Why is this important? I think the primary reason is that the reader grows to skim your battle scenes, no matter how important they could possibly be. If I am frequently reading about punches, kicks, and parries in the novel, then the combat begins to lose its meaning. I can remember great scenes in Tolkien and Jordan and Sanderson because the motivation of the characters enhanced the fight. There should always be a good reason for combat.
Kaelandur was forged by the Highborn to slay one of their own, Nedezhda Mager. As their slave, Branimir Baran never thought to question his cruel masters until he is forced to take part in the execution. His actions begin a chain of events that will lead him to confront demons, cannibals, and himself as he is forced to question his own morality and the true meaning of good and evil.
Book One of the dark fantasy series, Thrice Nine Legends, available on Amazon January 2015.
Joshua began crafting the world for Melkorka in 1999, and has since continued writing flash fiction, short stories, poems, children’s books, and epic fantasy novels. Joshua is the author of the transitional children’s book, Bo Bunny and the Trouble. He is also the co-creator of the fantasy tabletop game, Thrice Nine Legends, due to be released in 2015. Joshua currently lives in Alaska with his wife and children.
You can find Joshua at the following links:
Crimson Edge (Melkorka Ebook available for Pre-Order Now)
It’s New Year’s Day – time for reflection and putting away Christmas decorations. It has become tradition to capture my yearly list of books I’ve read from the site and archive them as a blog post with a little insight about each one. Long gone are the days I had time (or energy) to review every one as separate posts. However, if you’re on Goodreads, friend me up since I give at least a little blurb and a rating there when I finish reading. Here’s my efforts this year to
become remain a well-read author.
I have a rule that life is too short to waste time on books I don’t like after a few chapters. This list does not include two books I put down only partially read this year. One of them being Outlander, yes the same one everyone raves about and that they made a television series about. The other was some drivel that I don’t even remember the title of. Given all the time outside of work it took me to obtain two new professional certifications this year, I got a ton of great reading in. Can’t wait to do it all again in 2015! Happy reading to all my fellow readers out there.
*ARC = Advanced Reader Copy in the publishing world. Which means I got to read it before it was available to the public. Always a fabulous thing for an impatient woman like me!
This topic has been on my mind for a while and cemented when I was at a writing conference a couple of weeks ago. One of the panelists asked a really great question: What makes a book considered horror? Many thoughtful answers from the audience were given and lots of people nodded their heads in agreement. Then he gave us the *real* answer: because that’s the shelf they put it on at the book store. It was an answer I hadn’t considered before. Every story written, especially in genre fiction, is classified as one thing and marketed that way. But any good book better have many different elements or it risks falling flat with readers. It’s a safe bet that a crime story has some elements of horror. So do many fantasy novels as well as contemporary ones. And what about romance? Every story could use a sprinkle of it.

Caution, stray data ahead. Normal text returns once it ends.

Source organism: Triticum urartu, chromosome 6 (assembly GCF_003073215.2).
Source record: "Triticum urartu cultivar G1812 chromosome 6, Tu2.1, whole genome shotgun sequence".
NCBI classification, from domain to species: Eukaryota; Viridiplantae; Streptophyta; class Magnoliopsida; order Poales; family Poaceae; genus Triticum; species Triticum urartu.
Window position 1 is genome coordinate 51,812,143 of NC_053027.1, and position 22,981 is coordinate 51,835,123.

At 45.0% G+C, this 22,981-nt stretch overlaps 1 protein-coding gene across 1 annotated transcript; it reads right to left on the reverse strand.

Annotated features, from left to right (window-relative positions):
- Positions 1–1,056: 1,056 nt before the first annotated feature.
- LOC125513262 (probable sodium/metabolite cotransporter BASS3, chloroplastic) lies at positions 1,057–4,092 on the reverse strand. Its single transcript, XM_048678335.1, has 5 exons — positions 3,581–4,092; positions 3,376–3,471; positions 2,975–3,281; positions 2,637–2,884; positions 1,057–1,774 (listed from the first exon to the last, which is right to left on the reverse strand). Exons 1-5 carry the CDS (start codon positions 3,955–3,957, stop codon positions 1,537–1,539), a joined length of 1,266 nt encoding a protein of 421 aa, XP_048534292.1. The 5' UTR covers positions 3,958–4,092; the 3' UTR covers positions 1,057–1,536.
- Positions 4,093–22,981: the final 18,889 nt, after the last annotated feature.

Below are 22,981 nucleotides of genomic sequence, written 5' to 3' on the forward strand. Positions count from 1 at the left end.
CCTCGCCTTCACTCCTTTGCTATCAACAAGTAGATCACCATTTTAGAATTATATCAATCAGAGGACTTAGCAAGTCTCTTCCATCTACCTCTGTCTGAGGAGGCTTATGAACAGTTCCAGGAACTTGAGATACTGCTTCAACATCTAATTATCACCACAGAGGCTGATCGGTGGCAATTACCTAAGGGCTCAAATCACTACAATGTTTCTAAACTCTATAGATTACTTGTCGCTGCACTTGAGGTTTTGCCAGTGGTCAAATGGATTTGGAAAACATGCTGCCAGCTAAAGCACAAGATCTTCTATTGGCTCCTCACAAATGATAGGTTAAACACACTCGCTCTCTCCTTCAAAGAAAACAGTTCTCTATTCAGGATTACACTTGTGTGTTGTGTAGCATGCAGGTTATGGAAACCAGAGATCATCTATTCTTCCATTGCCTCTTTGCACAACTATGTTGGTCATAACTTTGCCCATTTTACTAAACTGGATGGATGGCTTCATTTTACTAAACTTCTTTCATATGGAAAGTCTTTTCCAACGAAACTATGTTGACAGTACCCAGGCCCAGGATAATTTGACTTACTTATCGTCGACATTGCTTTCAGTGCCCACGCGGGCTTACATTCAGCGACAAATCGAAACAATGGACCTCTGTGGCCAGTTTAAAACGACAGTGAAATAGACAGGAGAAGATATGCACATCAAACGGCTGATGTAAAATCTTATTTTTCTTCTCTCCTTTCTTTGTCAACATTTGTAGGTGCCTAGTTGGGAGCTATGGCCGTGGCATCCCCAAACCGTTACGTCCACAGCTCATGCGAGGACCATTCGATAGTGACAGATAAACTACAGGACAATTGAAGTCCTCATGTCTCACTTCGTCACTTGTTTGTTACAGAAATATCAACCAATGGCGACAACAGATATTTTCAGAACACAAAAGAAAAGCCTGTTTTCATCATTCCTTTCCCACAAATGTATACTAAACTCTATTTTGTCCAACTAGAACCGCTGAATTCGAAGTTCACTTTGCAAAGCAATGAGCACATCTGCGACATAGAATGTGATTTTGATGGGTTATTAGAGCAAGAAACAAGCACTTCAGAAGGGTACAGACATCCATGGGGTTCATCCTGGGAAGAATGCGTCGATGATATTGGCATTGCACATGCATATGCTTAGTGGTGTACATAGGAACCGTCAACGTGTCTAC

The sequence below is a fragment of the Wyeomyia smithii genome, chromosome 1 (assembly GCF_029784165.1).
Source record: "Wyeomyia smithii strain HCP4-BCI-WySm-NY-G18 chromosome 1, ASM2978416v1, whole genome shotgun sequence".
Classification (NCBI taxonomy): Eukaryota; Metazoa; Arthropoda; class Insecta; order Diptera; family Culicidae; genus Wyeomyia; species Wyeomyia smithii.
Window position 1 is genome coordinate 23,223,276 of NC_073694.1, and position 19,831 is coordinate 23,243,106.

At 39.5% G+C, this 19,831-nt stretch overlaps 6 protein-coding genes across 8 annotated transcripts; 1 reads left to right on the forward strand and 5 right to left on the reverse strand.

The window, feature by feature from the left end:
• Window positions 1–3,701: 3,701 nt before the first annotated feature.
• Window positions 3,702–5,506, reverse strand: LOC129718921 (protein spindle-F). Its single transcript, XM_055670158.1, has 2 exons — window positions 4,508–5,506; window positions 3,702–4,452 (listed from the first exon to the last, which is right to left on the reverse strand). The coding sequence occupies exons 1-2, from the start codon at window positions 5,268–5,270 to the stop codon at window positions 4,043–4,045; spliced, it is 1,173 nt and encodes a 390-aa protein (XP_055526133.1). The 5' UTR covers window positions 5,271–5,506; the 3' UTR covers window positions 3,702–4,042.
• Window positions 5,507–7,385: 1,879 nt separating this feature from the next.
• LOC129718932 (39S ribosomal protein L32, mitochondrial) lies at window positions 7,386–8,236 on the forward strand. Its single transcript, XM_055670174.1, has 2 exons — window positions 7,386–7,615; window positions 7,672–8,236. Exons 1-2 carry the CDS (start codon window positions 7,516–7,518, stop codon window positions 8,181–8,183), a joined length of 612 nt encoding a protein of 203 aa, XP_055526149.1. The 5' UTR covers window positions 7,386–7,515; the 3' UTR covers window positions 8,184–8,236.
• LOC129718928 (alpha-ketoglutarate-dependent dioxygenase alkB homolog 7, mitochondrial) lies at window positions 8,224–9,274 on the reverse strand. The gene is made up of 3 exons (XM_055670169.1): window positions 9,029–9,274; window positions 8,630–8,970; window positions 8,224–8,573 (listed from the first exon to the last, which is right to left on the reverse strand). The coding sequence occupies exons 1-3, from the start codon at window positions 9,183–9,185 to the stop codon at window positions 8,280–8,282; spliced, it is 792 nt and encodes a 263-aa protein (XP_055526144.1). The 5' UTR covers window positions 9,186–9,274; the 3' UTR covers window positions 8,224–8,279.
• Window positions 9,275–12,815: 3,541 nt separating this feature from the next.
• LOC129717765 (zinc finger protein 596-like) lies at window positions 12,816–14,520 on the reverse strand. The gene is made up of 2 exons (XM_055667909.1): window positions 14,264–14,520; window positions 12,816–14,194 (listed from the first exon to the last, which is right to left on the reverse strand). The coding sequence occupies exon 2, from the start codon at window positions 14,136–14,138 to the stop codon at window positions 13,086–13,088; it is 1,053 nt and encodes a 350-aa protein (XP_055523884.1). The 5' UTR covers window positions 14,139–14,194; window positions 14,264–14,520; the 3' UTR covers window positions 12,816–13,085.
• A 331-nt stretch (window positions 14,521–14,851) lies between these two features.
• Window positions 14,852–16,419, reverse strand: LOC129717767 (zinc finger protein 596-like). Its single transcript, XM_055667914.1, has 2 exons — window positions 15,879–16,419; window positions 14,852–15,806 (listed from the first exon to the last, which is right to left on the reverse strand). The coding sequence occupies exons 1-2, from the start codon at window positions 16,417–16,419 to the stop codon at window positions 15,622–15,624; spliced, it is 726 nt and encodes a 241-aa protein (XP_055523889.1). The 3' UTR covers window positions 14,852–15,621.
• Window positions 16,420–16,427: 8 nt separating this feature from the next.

That was the ah-ha moment for me about book labels. I have always struggled with them, especially when people ask what market I am writing for. What’s the difference between Young Adult and New Adult? Or Middle Grade and Juvenile? Fantasy can be Epic or Urban but isn’t it all just Fantasy? Even Science Fiction can be space opera or hard science. It can be overwhelming when all you want is a good book you’ll enjoy. Bottom line, the only thing that makes a book Young Adult is because that’s the shelf we find it on at the book store. It’s been a while since I’ve relied on the library to acquire reading material but I’m pretty sure there’s only three main sections: Children, Fiction and Non-Fiction.
With this realization, I no longer find it necessary to defend or criticize anyone’s choice in a book because it is considered Young Adult. I’m not even sure how it has became such a heated debate among people but it is, in every circle of friends I have who are readers. I hate to admit it, but I’m guilty of uttering the words “I don’t read Young Adult”. Even though I devoured the “Twilight” series when it was new and couldn’t wait to get the last one on release day. (Writing that sentence makes me feel like an alcoholic admitting I might have a problem.) Say what you will about the writing, but the story was fresh and new at the time and well told. I wasn’t the only person at the time sleep-deprived because we couldn’t tear ourselves away from the story until the wee hours of the morning. So why, in the later years when they were making the silly movies that barely did the books justice, did I feel slightly ashamed to have liked reading them? Because the series had been labeled as Young Adult and now every adult who liked it felt a twinge of something. As an adult, the label Young Adult tells us “you’re too old to enjoy this”. Shame on all of us who bought into it! Stories are stories and should appeal to you based on how you feel during and after reading it. Nothing more.